12h to 19h
Right Ascension,
0h to 8h 19h to 20h,
8h to 11h
11h to 19h
Right Ascension,
23h to 9h 21h to 22h,
9h to 12h
12h to 21h

Since individual instruments may have additional RA limits imposed, it is important to check the Gemini 2019B Call for Proposals, which will be released on 2019 February 28 (HST).

5. Proposal Preparation for Programs using Gemini Telescopes

Table 1. Guide for Proposers Applying for Gemini Time
Phase-I Subaru Submission Step 1. Proposers should submit their proposals via the webform by the deadline in Subaru S19B Call for Proposals (namely, noon, 2019 March 7, JST).
Phase-I Gemini Submission Step 2. They also need to file their proposals to Gemini by the electronic submission using PIT (Phase I Tool) by the deadline described in Gemini 2019B Call for Proposals (2019 March 31 HST).
Phase-II Submission Step 3. For the accepted proposals, Phase-II submission to Gemini Observatory is necessary.

5-1. Step 1. Phase-I Submission to Subaru ProMS

Proposers intending to apply Gemini observations via this Subaru Call for Proposals should access the ProMS 2.0 page to fill the webform. Proposals from the Subaru community to use Gemini are treated as ones of the Subaru Open Use Programs and are reviewed in the same way as other Subaru proposals.

How to complete the Application Form:

Please follow the instructions detailed in 'How to Submit'.

"1-12"(Observing Run):
For GMOS proposers, if Subaru/FOCAS and/or Keck/DEIMOS or LRIS are acceptable as backup instruments, please specify either of them at "2nd choice instruments".
"1-13"(Scheduling Requirements):
If your request "queue" observations, please provide detailed information here.
"1-15"(Observing Method and Technical Details):
Describe by referring to Gemini webpage.

5-2. Step 2. Phase-I Submission to Gemini

All the proposals requesting Gemini time should also be submitted to Gemini's Phase I Application, by the deadline for Gemini's semester 2019B Call for Proposals (March 31, 2019 at 23:59 HST). Gemini will be updating the Phase-I Tool every semester, so please be sure to download the latest version from the website. With the new Tool, the science and technical cases, with Figures, Tables and References, are attached as a single PDF file. Latex and Word templates are available for download from the Gemini page, which explain the required contents and page limits.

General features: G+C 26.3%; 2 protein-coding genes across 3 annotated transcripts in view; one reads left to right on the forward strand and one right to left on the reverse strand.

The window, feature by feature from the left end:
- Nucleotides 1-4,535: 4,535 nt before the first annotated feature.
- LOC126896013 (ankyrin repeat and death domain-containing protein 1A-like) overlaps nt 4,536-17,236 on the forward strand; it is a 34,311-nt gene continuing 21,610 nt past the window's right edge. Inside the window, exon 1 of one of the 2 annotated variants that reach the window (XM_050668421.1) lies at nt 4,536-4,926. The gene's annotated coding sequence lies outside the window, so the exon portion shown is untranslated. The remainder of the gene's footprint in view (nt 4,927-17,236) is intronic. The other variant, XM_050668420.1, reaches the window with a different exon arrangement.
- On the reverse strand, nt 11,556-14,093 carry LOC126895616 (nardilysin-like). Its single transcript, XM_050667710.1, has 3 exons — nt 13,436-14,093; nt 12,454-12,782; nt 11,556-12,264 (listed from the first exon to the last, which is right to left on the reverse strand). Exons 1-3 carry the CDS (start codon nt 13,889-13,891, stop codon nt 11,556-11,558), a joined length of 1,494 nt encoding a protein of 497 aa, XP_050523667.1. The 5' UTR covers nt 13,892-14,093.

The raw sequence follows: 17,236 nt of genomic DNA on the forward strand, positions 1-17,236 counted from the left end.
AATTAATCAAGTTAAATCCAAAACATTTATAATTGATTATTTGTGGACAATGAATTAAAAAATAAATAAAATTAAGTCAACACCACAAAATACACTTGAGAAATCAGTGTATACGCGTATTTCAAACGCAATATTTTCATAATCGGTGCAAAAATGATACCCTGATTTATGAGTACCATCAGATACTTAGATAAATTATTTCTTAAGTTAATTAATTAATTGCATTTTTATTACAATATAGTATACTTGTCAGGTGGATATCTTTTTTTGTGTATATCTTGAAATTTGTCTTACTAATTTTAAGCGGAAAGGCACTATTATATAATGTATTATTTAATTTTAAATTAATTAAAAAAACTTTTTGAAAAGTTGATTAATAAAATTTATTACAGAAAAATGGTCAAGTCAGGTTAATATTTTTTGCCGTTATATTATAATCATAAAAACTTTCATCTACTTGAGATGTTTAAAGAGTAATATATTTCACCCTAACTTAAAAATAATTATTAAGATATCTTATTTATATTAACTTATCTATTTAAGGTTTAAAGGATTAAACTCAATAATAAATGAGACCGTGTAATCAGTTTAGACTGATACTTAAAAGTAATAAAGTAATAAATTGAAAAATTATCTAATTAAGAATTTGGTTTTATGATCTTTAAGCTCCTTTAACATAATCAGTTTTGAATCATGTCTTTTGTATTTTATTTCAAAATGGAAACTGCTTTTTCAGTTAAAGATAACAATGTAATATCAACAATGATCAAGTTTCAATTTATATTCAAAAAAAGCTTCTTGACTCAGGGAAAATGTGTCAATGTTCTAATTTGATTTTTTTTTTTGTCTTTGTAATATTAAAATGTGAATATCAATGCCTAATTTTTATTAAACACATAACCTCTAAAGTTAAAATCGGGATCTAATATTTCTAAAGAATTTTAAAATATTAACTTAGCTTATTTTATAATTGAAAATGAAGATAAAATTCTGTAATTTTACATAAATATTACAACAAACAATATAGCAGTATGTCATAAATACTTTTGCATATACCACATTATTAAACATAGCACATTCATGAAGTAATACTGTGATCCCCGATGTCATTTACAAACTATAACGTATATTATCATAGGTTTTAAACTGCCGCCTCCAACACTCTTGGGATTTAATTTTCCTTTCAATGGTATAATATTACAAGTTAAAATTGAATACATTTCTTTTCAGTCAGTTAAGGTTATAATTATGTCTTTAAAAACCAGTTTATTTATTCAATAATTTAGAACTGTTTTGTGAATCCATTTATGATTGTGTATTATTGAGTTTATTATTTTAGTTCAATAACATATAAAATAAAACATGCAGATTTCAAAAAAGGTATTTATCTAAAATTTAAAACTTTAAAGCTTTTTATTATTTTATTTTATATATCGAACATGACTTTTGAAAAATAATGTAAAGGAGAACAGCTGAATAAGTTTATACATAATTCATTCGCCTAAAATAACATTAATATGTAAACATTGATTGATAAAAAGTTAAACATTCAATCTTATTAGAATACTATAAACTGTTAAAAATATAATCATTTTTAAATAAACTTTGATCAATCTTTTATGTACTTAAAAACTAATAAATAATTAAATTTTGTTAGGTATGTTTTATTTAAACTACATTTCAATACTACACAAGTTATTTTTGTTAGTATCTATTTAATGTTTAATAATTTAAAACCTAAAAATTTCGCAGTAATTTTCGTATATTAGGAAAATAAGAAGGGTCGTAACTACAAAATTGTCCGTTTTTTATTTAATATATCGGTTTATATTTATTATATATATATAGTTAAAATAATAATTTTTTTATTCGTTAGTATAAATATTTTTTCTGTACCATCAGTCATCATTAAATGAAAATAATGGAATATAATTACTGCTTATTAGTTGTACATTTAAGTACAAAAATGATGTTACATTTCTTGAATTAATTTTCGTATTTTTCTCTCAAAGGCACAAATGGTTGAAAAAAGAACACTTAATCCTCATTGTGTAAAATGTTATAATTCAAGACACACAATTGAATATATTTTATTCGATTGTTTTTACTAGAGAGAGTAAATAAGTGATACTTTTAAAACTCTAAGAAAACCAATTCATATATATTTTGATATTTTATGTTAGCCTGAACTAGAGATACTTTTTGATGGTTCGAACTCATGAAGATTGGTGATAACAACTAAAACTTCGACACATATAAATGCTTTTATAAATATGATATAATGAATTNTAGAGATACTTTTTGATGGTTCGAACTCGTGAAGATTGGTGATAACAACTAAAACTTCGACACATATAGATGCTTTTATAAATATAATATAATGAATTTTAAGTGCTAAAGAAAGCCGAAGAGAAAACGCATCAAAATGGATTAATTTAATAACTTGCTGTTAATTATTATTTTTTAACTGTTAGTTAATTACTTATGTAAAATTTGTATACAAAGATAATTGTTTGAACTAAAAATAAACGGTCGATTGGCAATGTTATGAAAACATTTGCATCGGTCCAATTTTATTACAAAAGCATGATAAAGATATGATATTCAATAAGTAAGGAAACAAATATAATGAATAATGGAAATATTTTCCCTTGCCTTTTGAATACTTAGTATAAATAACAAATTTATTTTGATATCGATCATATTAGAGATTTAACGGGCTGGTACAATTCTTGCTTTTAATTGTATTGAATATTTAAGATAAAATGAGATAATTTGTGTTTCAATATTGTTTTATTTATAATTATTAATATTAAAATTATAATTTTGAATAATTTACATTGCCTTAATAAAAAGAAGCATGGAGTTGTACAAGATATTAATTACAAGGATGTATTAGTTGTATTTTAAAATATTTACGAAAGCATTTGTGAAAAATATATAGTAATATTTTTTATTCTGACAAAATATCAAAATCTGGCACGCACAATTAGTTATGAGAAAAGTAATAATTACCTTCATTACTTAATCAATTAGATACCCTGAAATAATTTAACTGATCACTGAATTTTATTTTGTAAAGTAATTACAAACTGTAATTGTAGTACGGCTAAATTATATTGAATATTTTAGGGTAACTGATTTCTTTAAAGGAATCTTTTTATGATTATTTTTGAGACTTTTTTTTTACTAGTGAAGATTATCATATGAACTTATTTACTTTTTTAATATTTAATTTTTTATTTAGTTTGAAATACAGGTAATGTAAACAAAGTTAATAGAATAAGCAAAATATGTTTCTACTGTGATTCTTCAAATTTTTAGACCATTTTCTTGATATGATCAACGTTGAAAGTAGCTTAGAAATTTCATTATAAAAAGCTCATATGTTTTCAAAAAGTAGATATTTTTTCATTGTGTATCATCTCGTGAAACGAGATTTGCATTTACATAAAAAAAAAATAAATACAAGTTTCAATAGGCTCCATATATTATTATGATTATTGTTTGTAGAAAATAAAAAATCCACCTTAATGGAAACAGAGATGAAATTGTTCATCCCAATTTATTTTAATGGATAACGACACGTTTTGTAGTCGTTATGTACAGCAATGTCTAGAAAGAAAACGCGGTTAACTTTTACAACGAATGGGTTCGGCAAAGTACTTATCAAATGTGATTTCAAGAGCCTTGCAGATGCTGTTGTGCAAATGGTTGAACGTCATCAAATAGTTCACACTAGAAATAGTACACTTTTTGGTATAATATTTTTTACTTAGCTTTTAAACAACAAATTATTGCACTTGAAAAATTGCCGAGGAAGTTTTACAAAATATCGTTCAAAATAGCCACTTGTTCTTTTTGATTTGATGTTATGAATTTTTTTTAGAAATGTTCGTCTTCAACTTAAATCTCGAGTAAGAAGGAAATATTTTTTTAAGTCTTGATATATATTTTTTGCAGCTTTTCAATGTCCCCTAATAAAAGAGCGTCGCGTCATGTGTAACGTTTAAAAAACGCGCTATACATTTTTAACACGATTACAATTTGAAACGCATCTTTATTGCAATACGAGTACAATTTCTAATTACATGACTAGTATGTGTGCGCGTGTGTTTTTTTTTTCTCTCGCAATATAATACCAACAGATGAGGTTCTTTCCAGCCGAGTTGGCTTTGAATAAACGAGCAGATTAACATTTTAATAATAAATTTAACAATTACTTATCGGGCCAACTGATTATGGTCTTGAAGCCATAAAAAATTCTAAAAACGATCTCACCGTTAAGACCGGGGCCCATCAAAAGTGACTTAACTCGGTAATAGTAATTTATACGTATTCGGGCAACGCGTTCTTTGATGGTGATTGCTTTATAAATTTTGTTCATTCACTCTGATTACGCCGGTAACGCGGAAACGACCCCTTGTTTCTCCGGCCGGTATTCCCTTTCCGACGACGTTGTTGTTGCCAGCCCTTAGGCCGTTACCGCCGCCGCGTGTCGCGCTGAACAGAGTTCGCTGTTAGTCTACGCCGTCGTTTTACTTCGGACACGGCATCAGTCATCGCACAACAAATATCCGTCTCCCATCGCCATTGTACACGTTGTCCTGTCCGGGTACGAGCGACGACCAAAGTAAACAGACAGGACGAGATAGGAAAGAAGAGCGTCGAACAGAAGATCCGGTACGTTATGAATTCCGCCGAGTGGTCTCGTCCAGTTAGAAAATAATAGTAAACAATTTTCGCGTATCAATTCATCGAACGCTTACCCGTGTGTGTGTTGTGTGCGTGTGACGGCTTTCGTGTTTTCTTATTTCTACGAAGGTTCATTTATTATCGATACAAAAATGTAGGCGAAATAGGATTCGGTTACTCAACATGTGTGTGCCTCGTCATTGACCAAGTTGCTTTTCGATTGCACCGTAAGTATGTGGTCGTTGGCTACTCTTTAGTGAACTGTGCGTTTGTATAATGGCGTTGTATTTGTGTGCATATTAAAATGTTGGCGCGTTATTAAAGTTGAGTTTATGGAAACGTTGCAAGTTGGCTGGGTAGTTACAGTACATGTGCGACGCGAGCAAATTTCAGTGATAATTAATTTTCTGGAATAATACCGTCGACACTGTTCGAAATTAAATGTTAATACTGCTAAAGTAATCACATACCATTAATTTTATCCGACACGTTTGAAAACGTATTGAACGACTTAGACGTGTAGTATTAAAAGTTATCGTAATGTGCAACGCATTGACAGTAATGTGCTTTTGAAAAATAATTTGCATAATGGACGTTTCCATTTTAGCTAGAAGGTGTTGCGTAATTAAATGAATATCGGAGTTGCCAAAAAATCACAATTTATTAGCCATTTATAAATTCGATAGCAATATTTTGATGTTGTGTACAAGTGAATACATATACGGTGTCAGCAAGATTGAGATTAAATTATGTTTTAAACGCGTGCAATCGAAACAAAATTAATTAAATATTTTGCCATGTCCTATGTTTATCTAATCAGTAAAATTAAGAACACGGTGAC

We understand that such double submissions are inconvenient, but it is needed to match the current proposal processing systems of Subaru and Gemini. Your description in the technical justification section in the Gemini Phase-I form will be used for technical evaluation by Gemini. Regarding the scientific justification (SJ) section, you can just give the same SJ (of 2 pages; i.e., you do not have to reduce it) as submitted to Subaru TAC, despite that the prescribed SJ length in Gemini Phase-I form is only 1 page. SJ is used by Gemini staff for the purpose of understanding the science goal in order to provide adequate support. The target names cannot be concealed in Gemini Phase-I submission.

Please read the instruction in Gemini 2019B Call for Proposals carefully, when available (on 2019 February 28 HST). Subaru users should use Gemini PIT and submit their proposal by the deadline 2019 March 31 (HST). Please select "Subaru" for the "partner" in PIT submission tab page.

Table 2. Gemini Phase I Submission
Deadline Subaru users should submit their Gemini Phase I application by 2019 March 31 (HST).
Submission Please use Gemini PIT and select "Subaru" as the "partner" in the "Submit" tab page.

5-3. Step 3. Phase-II Submission to Gemini

The PIs of the accepted programs have to complete the Phase-II proposal submission to Gemini by themselves, following the instruction in the web page, Phase-II Overview.

6. Phase-I Contact

Please contact